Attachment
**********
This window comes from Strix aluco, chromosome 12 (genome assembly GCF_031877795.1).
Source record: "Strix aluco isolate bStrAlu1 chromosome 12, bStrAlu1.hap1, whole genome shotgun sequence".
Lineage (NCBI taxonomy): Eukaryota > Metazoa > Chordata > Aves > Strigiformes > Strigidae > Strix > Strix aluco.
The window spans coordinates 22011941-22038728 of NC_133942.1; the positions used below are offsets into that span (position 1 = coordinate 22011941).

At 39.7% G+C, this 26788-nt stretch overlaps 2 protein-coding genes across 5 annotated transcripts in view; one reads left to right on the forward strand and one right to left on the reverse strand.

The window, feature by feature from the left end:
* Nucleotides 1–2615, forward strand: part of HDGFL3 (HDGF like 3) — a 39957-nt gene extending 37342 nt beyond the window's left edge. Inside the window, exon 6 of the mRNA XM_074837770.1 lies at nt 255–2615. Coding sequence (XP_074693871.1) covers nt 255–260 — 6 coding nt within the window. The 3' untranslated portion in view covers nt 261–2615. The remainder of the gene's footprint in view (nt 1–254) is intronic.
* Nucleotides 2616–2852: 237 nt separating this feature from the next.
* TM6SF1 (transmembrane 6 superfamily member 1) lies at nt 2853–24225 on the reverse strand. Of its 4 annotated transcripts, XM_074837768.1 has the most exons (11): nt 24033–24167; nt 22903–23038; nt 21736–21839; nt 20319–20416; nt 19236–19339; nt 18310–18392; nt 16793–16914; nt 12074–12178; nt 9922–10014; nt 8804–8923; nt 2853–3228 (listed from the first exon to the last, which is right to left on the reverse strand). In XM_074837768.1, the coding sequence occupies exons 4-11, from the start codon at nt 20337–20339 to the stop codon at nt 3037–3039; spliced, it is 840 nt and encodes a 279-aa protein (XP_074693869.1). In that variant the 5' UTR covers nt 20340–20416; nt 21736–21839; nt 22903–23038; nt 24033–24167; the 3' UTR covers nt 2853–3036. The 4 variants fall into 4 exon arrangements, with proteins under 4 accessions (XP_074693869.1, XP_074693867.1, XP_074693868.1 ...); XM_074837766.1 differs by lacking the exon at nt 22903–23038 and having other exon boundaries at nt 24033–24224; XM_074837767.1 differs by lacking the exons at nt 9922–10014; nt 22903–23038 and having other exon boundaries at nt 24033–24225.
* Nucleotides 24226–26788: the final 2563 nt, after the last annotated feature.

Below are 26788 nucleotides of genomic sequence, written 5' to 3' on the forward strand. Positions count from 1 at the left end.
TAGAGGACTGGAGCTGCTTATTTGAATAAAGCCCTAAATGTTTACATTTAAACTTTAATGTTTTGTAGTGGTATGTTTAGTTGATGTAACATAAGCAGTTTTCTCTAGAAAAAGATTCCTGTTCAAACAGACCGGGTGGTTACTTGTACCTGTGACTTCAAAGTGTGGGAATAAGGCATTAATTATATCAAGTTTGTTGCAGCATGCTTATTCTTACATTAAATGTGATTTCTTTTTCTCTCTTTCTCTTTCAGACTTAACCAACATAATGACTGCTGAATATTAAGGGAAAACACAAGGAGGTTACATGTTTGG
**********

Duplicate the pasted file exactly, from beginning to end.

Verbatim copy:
This window comes from Strix aluco, chromosome 12 (genome assembly GCF_031877795.1).
Source record: "Strix aluco isolate bStrAlu1 chromosome 12, bStrAlu1.hap1, whole genome shotgun sequence".
Lineage (NCBI taxonomy): Eukaryota > Metazoa > Chordata > Aves > Strigiformes > Strigidae > Strix > Strix aluco.
The window spans coordinates 22011941-22038728 of NC_133942.1; the positions used below are offsets into that span (position 1 = coordinate 22011941).

At 39.7% G+C, this 26788-nt stretch overlaps 2 protein-coding genes across 5 annotated transcripts in view; one reads left to right on the forward strand and one right to left on the reverse strand.

The window, feature by feature from the left end:
* Nucleotides 1–2615, forward strand: part of HDGFL3 (HDGF like 3) — a 39957-nt gene extending 37342 nt beyond the window's left edge. Inside the window, exon 6 of the mRNA XM_074837770.1 lies at nt 255–2615. Coding sequence (XP_074693871.1) covers nt 255–260 — 6 coding nt within the window. The 3' untranslated portion in view covers nt 261–2615. The remainder of the gene's footprint in view (nt 1–254) is intronic.
* Nucleotides 2616–2852: 237 nt separating this feature from the next.
* TM6SF1 (transmembrane 6 superfamily member 1) lies at nt 2853–24225 on the reverse strand. Of its 4 annotated transcripts, XM_074837768.1 has the most exons (11): nt 24033–24167; nt 22903–23038; nt 21736–21839; nt 20319–20416; nt 19236–19339; nt 18310–18392; nt 16793–16914; nt 12074–12178; nt 9922–10014; nt 8804–8923; nt 2853–3228 (listed from the first exon to the last, which is right to left on the reverse strand). In XM_074837768.1, the coding sequence occupies exons 4-11, from the start codon at nt 20337–20339 to the stop codon at nt 3037–3039; spliced, it is 840 nt and encodes a 279-aa protein (XP_074693869.1). In that variant the 5' UTR covers nt 20340–20416; nt 21736–21839; nt 22903–23038; nt 24033–24167; the 3' UTR covers nt 2853–3036. The 4 variants fall into 4 exon arrangements, with proteins under 4 accessions (XP_074693869.1, XP_074693867.1, XP_074693868.1 ...); XM_074837766.1 differs by lacking the exon at nt 22903–23038 and having other exon boundaries at nt 24033–24224; XM_074837767.1 differs by lacking the exons at nt 9922–10014; nt 22903–23038 and having other exon boundaries at nt 24033–24225.
* Nucleotides 24226–26788: the final 2563 nt, after the last annotated feature.

Below are 26788 nucleotides of genomic sequence, written 5' to 3' on the forward strand. Positions count from 1 at the left end.
TAGAGGACTGGAGCTGCTTATTTGAATAAAGCCCTAAATGTTTACATTTAAACTTTAATGTTTTGTAGTGGTATGTTTAGTTGATGTAACATAAGCAGTTTTCTCTAGAAAAAGATTCCTGTTCAAACAGACCGGGTGGTTACTTGTACCTGTGACTTCAAAGTGTGGGAATAAGGCATTAATTATATCAAGTTTGTTGCAGCATGCTTATTCTTACATTAAATGTGATTTCTTTTTCTCTCTTTCTCTTTCAGACTTAACCAACATAATGACTGCTGAATATTAAGGGAAAACACAAGGAGGTTACATGTTTGG